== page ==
Google is shutting down ad-injecting extensions for its Chrome browser after finding that almost 200 of them exposed millions of users to deceptive practices or malicious software.
Google researchers teamed up with colleagues from the University of California at Berkeley and conducted a study which found that one third of the Chrome extensions that inject ads were malware. The researchers uncovered 192 deceptive Chrome extensions that affected 14 million users. Now the internet giant has killed those extensions and incorporated new techniques to catch any new or updated extensions that have similar malware.
The researchers also found that there was a widespread use of ad injectors for multiple browsers on both Windows and OS X computers. Google found that five percent of people visiting Google sites have at least one ad injector installed. They released that within the group itself, at least half had two injectors installed, and about one-third have at least four injectors installed. Although the Google officials haven't barred such ad injectors outright, but have started placing restrictions on them.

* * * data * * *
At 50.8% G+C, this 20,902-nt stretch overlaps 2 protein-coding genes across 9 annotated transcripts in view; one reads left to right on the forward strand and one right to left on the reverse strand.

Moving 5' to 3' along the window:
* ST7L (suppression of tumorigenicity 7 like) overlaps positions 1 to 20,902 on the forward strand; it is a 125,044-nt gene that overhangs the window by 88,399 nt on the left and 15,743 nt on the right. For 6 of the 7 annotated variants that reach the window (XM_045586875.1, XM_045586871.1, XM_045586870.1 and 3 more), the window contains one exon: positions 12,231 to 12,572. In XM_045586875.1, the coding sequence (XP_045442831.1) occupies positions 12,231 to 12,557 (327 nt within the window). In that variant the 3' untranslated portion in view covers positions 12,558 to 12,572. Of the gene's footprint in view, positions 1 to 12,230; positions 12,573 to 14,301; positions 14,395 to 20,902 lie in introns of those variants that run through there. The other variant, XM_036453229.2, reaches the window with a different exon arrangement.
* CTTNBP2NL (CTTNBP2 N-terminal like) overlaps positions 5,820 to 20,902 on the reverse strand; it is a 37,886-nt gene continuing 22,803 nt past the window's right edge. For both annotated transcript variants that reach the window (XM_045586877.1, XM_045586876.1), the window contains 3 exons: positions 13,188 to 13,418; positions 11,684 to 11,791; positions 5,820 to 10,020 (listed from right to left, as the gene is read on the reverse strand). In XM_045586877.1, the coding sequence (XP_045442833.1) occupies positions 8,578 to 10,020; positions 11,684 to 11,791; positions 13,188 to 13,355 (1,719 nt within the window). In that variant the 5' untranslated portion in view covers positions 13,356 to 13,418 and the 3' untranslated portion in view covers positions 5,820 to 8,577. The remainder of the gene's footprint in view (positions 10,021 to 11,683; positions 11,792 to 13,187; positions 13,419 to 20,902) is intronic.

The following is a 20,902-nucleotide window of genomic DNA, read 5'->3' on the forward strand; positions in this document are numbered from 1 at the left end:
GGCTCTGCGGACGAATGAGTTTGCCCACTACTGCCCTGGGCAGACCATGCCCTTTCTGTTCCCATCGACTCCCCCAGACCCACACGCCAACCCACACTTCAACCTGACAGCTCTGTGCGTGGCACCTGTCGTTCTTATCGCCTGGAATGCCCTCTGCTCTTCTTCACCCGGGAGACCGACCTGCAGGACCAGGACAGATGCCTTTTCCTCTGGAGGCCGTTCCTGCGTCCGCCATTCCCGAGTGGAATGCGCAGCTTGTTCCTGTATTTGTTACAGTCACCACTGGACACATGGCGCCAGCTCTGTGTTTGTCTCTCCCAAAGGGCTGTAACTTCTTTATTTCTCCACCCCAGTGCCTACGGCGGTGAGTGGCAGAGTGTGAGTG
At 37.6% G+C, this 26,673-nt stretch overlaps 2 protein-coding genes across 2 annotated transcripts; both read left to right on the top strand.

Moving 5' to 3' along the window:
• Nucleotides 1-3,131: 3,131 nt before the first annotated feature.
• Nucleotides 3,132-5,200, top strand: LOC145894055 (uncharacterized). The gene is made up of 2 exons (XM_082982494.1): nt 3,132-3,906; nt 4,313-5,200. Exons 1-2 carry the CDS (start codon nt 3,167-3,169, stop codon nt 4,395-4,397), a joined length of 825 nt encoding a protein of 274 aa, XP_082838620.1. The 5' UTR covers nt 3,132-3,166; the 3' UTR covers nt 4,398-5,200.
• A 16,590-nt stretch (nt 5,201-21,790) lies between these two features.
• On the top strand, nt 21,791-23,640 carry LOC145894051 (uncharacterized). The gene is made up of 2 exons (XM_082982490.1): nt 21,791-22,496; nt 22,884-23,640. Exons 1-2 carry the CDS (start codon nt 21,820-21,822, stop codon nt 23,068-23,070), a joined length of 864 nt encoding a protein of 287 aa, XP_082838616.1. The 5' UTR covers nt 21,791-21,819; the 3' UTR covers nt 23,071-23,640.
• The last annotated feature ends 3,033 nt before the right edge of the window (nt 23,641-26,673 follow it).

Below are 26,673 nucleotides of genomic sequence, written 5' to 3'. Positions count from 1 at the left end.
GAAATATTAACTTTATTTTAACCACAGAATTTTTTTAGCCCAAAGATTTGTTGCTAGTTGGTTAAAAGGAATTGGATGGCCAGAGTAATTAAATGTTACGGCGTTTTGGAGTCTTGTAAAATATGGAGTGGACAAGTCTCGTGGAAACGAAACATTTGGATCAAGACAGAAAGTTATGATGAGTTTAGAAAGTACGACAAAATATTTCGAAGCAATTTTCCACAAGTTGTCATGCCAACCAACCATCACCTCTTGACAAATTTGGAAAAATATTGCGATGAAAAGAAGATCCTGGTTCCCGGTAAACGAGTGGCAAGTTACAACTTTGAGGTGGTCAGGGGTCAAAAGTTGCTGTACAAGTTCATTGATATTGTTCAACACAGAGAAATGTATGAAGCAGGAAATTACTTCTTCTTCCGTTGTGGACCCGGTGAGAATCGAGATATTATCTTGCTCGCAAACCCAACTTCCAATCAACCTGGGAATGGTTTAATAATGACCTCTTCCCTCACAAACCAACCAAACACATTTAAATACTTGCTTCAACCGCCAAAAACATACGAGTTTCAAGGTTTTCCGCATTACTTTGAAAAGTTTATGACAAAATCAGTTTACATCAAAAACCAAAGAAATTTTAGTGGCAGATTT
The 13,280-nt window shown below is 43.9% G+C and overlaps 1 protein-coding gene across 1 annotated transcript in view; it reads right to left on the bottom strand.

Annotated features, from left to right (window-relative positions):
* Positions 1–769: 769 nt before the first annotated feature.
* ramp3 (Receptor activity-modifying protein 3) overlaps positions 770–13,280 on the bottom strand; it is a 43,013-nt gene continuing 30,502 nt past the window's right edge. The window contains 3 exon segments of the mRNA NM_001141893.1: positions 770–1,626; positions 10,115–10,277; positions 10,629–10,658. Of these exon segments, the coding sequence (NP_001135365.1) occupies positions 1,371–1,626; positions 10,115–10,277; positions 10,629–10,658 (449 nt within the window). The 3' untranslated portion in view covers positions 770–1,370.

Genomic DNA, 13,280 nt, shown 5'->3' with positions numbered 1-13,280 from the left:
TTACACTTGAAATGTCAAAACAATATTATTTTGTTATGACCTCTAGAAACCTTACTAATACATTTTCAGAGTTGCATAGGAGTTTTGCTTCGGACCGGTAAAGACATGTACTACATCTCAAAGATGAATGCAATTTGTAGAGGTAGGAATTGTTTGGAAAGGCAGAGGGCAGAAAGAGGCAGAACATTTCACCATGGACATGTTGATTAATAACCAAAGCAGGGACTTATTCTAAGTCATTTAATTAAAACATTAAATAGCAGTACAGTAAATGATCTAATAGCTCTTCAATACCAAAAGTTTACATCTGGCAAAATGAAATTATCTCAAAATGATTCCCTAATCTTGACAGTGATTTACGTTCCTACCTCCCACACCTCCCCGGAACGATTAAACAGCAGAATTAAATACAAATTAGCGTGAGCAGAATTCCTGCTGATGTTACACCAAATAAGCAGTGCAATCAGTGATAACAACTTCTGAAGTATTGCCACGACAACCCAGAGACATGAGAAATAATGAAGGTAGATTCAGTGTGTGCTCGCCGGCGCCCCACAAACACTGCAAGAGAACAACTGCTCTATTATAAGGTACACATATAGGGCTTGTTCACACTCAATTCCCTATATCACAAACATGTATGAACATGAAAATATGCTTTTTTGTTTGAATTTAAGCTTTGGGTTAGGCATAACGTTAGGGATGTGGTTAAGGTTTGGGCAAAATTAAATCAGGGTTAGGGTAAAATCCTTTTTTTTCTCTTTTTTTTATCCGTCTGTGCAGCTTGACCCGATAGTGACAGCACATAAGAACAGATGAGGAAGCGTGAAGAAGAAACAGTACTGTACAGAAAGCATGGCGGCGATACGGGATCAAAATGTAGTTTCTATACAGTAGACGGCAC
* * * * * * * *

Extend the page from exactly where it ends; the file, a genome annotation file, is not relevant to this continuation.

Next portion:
In the Terms of service for Chrome extensions, Google has clearly stated that ad-injecting behavior must be clearly disclosed. Customers of all Google-operated ads services must also comply with policies barring unwanted software.
Earlier this year it was discovered that Lenovo had sold computers that came preinstalled with adware from a company called Superfish. The software injected ads into search results, hijacked encrypted Web sessions and made users vulnerable to man-in-the-middle attacks that could completely bypass HTTPS protections.